Medora students, families, staff come together for STEM event


Science, technology, engineering and math have been incorporated into nearly every activity this school year in Medora.

Whether it’s in their classrooms or in the makerspace lab, students and staff members have been fully immersed in those subjects.

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Recently, the school decided to get tropical by holding Hawaiian STEM Night to give students and their families a chance to learn and have fun at the same time.

The STEM stations consisted of bubble shell painting, layers of the ocean, erupting volcano and kinetic sand. The game stations were Pass the Coconut, hula hoops, limbo, Hawaiian bowling and Dress Like a Hawaiian photo booth.

Since Medora Community School Corp. received a grant last year, it has built a STEM framework. That included hiring a STEM facilitator, which wound up being Kara Hunt, putting together a makerspace lab and hiring a parent outreach coordinator, which is Ange Arthur.

Arthur has organized other STEM activities this school year with the help of Hunt and Principal Austin Skutnik.

When she took the position last March, Arthur said they agreed to have STEM events in the fall and spring, but they also had one around Christmastime, too.

She said Hawaiian STEM Night had double the attendance of the fall event, which she credits to students becoming interested through the work done in their classrooms.

“The teachers have been fantastic promoting STEM and also promoting tonight,” Arthur said.

Seeing the interactions between students, their families and the staff members was great, she said.

“They can come together with their families, enjoy their time and they are all learning together,” she said. “Especially from my position’s standpoint, it’s huge to see that family interaction.”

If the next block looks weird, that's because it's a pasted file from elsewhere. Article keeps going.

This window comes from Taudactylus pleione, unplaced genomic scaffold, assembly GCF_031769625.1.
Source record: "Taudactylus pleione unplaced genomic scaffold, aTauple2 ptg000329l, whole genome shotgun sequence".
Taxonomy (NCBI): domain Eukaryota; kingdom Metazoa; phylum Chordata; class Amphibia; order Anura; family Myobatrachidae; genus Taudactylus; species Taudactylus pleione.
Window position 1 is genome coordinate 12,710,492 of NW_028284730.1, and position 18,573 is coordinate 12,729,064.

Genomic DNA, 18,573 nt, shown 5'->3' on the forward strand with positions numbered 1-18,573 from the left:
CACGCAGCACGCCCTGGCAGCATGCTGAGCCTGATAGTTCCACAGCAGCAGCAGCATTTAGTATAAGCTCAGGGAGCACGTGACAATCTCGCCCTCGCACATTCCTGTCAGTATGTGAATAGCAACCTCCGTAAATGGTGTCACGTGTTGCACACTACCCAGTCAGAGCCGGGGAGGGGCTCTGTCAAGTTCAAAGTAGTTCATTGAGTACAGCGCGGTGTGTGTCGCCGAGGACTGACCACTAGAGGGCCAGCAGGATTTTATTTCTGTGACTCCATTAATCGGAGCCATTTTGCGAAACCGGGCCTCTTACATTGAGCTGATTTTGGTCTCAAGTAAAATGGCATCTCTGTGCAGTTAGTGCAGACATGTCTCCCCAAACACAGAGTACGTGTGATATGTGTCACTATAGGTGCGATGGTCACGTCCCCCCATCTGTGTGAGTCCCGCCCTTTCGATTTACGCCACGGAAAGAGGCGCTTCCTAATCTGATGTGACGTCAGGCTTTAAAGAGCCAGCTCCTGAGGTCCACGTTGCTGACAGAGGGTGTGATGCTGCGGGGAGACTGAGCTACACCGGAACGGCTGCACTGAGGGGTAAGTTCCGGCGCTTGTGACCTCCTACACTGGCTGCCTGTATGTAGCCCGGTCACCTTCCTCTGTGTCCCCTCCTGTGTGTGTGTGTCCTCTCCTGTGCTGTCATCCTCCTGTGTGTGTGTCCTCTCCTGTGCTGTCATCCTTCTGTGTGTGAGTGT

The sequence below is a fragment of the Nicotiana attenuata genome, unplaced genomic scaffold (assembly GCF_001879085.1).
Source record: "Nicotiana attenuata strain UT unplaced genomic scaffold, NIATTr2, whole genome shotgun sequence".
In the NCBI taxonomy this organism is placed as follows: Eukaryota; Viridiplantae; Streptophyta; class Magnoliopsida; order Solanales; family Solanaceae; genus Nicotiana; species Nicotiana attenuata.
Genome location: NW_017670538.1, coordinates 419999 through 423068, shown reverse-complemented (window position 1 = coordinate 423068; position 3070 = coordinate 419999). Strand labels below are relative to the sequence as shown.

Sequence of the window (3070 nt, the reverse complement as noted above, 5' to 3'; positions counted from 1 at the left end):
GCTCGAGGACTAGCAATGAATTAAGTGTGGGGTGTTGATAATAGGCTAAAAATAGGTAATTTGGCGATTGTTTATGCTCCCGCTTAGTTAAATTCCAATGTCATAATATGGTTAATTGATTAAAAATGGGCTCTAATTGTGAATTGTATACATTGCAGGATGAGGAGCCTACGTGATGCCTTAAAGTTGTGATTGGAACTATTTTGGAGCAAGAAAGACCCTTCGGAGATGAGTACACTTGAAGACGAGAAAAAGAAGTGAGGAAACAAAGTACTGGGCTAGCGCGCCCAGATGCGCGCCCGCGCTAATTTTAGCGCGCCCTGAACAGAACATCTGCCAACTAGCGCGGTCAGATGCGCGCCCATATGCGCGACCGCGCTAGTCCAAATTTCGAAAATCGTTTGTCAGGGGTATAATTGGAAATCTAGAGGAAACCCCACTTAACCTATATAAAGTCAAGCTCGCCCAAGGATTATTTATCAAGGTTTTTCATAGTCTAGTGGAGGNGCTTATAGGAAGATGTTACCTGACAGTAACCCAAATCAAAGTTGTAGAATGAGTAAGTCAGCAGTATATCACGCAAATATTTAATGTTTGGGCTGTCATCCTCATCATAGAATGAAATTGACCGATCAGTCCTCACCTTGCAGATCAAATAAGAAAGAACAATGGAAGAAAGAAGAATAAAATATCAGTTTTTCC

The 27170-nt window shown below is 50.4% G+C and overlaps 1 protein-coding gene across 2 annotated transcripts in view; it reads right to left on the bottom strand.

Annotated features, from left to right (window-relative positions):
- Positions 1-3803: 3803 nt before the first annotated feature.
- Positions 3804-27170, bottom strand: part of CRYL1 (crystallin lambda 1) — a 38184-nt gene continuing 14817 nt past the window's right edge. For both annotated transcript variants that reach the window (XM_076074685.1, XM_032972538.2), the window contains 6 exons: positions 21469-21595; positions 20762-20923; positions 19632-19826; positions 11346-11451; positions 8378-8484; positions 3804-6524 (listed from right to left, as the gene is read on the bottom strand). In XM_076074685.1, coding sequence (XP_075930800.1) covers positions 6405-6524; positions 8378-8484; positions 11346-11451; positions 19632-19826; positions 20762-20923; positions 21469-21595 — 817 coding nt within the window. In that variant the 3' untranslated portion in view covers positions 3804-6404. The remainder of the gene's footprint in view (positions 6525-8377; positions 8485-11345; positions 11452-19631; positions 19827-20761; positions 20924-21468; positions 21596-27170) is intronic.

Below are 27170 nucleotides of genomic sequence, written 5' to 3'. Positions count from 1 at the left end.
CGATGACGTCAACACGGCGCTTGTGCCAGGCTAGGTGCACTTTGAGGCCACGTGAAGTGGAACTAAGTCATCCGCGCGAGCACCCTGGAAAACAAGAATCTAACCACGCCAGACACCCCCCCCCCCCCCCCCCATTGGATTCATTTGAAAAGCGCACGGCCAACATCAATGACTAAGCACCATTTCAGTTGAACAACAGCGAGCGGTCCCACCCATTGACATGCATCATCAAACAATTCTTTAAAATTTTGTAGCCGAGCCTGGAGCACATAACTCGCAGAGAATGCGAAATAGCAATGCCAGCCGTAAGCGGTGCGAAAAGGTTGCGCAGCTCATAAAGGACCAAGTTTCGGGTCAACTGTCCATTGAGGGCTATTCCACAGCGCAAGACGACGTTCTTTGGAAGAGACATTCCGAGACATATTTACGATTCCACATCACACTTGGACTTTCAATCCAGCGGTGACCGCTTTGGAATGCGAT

She said she hopes the students are able to take what they learn with STEM and connect it in life.

“Because that’s always what it comes down to, can they take these skills and put it to work when they go into the workforce, just in their everyday life?” she said.

Between Hawaiian STEM Night and a STEM field day planned for today at the school, Hunt said it has become a natural part of everything they do at the school.

“We want them to also know, which I think they’ve learned through the year, that STEM is fun and learning is fun,” she said. “Hopefully tonight, they learned some things about Hawaiian culture through the STEM lens.”

She also liked seeing the families have fun together.

“Our parents are also becoming knowledgeable about STEM,” Hunt said. “I think they are learning what it is. I think they are excited that it plays a big role in our school.”

During Hawaiian STEM Night, Elisa Branaman followed her children, fifth grader Madison Branaman and third grader Damon Branaman, around the school’s cafeteria as they tried each activity.

“I just think it’s fun for them to be able to get out and do stuff and not be in the classroom setting,” Elisa said. “I like that they get to have the experience and have fun, that this school has something to offer.”

Both of her children said the erupting volcano was their favorite. That required putting Play-Doh around a small paper cup and pouring vinegar into a substance to make it bubble and foam.

“It was just fun to do and to make a mess, too,” Madison said, smiling.

“I like that it turned blue and that it foamed bubbles,” Damon said.

Madison and Damon had made volcanoes outside at home before and done a lot of STEM activities at school.

“We know some of it, like chemical reactions or something like that,” Madison said.

“There’s something to learn in everything you do,” Damon said.

Holly Jaycox, a seventh and eighth grade math and language arts teacher at the school, helped at the erupting volcano station.

“When they dump the vinegar, they do not expect it. It actually blows their mind,” she said. “They can picture the volcano erupting even though it’s just a cup with Play-Doh on it.”

This school year, she said students have been super excited about the makerspace lab and classroom activities because they are growing up on technology.

“We’re trying to teach them the STEM process, and we all have posters in our classrooms that say engineer, plan, create, think,” Jaycox said. “It’s cool because when you’re doing something in class, the kids will be like, ‘Oh, we did this in science’ or ‘We’re doing this in history.’ We can correlate, and they are seeing it constantly over and over, which is what we need to get them to pass the state test.”